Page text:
TALLADEGA, Ala. (AP) — Rusty Wallace got a chance to run his NASCAR Nextel Cup Dodge at Talladega Superspeedway without a horsepower-sapping carburetor restrictor plate.

The result was an eye-popping lap at more than 216 mph.

"We hit 228 at the end of the straightaway," an excited Wallace said of his run Wednesday on the 2.66-mile oval. "It was a deal that I certainly will remember for the rest of my life.

"We'd all been wondering what it would feel like to run at Talladega again without the plates and now I know. I'll bet we could be running speeds up to 235 without the plates."

But the longtime Cup star isn't expecting NASCAR to abandon the plates anytime soon.

"I'll tell you this: there's no way we could be out there racing at those speeds," Wallace said. "It was neat to be out there running that fast by myself, but it would be insane to think we could have a pack of cars out there doing that."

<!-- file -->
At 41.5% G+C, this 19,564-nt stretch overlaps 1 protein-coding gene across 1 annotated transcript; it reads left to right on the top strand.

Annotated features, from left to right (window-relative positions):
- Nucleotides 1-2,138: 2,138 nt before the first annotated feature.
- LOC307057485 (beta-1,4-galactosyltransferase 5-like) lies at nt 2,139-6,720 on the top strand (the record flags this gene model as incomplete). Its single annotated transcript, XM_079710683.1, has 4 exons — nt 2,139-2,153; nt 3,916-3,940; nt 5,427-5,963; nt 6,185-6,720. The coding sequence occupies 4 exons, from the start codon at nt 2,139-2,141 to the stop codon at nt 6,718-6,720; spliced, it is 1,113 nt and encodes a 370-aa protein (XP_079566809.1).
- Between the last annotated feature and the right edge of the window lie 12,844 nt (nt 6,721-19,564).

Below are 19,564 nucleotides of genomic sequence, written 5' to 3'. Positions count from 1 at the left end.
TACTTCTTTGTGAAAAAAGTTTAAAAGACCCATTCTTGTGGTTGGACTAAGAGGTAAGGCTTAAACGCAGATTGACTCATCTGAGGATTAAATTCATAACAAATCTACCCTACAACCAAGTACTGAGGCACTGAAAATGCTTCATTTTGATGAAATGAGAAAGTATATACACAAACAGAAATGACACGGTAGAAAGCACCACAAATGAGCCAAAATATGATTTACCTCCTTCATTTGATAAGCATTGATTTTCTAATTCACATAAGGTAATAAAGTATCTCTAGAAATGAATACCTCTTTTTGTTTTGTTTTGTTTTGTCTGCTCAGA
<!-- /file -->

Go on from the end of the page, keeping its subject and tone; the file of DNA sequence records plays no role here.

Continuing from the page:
Wallace's speed easily exceeded the official Talladega and NASCAR qualifying record of 212.809, set by Bill Elliott on April 30, 1987.

Talladega race speeds reached close to 210 that year before a crash nearly sent Bobby Allison's car flying into the packed main grandstand. That prompted NASCAR to begin requiring carburetor plates to slow cars at Talladega and Daytona, its two longest and fastest tracks.

Speeds at both tracks since then have ranged from the mid 180s to the mid 190s.

Several NASCAR officials, including Nextel Cup director John Darby, witnessed the test runs by Wallace.